10/10/2008 12:00AM

Jersey-bred Cuba from Maryland-based sire

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The Pons family of Country Life Farm waited 23 years to breed a winner of the Maryland Million Classic.

But when Cuba drew off to a commanding four-length victory in the $300,000 Classic before a crowd of 21,948 on the 23rd annual Maryland Million Day last Saturday at Laurel Park, few people were aware that it had finally happened.

That's because Cuba, a 7-year-old New Jersey-bred son of Not for Love, has no obvious ties with the long-successful Maryland breeding establishment.

In fact, the Classic was the first Maryland race for both the horse and his New Jersey-based trainer and co-owner, Bobby DiBona.

A handsome, ungelded veteran who has begun a new life since DiBona claimed him for $18,000 this past February at Gulfstream Park, Cuba has Maryland origins tracing back to the 2001 Fasig-Tipton Midlantic February mixed sale.

Mike Pons was scouting for mares to breed to Unbridled Jet, a Grade 2-placed son of Unbridled entering stud that season at Country Life. He paid $30,000 at that sale for the Deputy Minister mare Shaunlee, a half-sister to graded winner Mountain Affair out of multiple stakes winner and multiple graded-placed Nasty Affair (by Nasty and Bold).

Shaunlee was carrying Cuba at the time. And that explains why Country Life's first Maryland Million Classic winner is a son of Not for Love.

It's a twist of fate, because Country Life's Maryland Million prominence has been largely attributable to Allen's Prospect, the all-time leading Mid-Atlantic sire who stood 18 seasons at the Ponses' farm until his death in the fall of 2003.

Allen's Prospect continues to lead all Maryland Million sires with 21 wins. Second on the list is Not for Love, an 18-year-old son of Mr. Prospector standing at Northview Stallion Station in Chesapeake City. He added two this year for a total of 16.

The Ponses make their business in breeding and racing partnerships, as well as standing stallions. As the economics of Maryland racing have faltered over the past decade, they have broadened their scope, occasionally taking advantage of breeding programs in neighboring states.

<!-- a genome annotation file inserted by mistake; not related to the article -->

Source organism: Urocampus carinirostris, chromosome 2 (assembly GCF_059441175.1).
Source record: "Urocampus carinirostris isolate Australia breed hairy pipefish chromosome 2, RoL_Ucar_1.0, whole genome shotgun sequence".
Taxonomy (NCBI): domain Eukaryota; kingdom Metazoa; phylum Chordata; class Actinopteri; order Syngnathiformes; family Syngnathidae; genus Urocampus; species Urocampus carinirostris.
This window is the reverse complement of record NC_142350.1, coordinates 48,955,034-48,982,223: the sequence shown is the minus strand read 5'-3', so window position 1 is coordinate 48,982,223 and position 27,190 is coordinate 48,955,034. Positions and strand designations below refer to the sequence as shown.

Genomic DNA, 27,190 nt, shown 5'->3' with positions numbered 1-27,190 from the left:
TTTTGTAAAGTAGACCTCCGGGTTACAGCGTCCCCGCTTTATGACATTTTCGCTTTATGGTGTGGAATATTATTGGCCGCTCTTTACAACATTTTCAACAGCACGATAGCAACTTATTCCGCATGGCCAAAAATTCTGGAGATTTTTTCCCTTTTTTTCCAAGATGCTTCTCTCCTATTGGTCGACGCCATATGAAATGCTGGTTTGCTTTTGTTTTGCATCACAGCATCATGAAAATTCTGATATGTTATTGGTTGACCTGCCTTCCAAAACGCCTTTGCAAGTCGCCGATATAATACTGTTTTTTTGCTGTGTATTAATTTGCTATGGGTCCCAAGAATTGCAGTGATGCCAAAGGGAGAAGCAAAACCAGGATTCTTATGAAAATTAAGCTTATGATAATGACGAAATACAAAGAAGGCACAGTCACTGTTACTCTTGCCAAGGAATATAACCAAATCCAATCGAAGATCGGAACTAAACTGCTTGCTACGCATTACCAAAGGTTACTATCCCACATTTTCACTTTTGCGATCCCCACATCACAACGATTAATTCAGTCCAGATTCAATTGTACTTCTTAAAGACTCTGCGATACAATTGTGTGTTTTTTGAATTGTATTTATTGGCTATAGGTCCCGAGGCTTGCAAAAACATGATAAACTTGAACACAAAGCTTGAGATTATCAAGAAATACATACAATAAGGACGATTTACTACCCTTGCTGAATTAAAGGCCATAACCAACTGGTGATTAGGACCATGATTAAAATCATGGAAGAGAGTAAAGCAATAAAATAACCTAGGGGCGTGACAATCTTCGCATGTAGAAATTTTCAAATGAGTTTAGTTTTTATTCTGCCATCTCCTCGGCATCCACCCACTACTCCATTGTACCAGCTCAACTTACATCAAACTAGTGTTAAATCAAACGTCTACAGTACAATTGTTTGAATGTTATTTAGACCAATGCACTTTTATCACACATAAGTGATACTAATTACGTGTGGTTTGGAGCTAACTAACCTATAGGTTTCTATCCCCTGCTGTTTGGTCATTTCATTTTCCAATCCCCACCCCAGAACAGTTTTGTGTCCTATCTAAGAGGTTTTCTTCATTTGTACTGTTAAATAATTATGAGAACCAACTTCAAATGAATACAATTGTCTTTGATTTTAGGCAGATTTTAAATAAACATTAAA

With that idea in mind, Shaunlee was shipped to Christine Connelly's Bright View Farm in Chesterfield, N.J., to deliver her foal in 2001.

"Her former owner had raced some of her runners successfully at Monmouth," said Country Life's Josh Pons. "It looked like a good fit."

When registering Cuba, however, the Ponses committed a "clerical oversight," which they came to regret.

He was registered in the name of Shaunlee LLC, instead of the individual names of the three partners in that limited liability corporation. According to Pons, Shaunlee LLC consisted of Country Life Farm (50 percent); Jon and Tina Davis of Binghamton, N.Y. (25 percent); and photographer Mike Amoruso of New York City (25 percent).

The breeders sold Cuba as a weanling for $34,000 at the Keeneland November sale. He was resold at the Keeneland September yearling sale for $65,000, with the purchaser listed as Cam Allard.

Cuba raced for Allard with Michael DePaulo as his trainer until DiBona claimed him.

To the Ponses' disappointment, Cuba seldom raced in New Jersey, where he was eligible to earn breeder bonuses. But at 4, he rose to graded stakes company, finishing second in the Grade 3 Eclipse Handicap at Woodbine and third in three other stakes, two of them Gradeo3's.

"We wanted to have the foal papers amended, to show where he came from," said Josh Pons. "But that was complicated, especially because he did a lot of his racing in Canada."

Cuba raced his entire 2007 campaign at Woodbine in Canada, then was claimed by DiBona in his first start of this season.

He has finished out of the money only once in 10 starts for his present owners - Leo-Sag Stable (a partnership of DiBona and Darren Aikens, both of whom make their homes in Florida), and Massachusetts residents William Corrigan and Daniel Levesque.

DiBona sent out Cuba to win the statebred-restricted Charles Hesse III Handicap at Monmouh Park on the Grade 1 Haskell Invitational Stakes undercard, on Aug. 3.

In June, Cuba finished third against New Jersey-breds in the Bernie Dowd Handicap, and in his last start before the Maryland Million he was third in the $500,000 Massachusetts Handicap won by Commentator on Sept. 20.

His lone off-the-board finish came in Monmouth's Grade 3 Iselin on Aug. 16, when he lacked racing room and finished fifth, ending up only 3 3/4 lengths behind the winner, Honest Man.

In 39 career starts, Cuba has 12 wins and earnings of $658,594.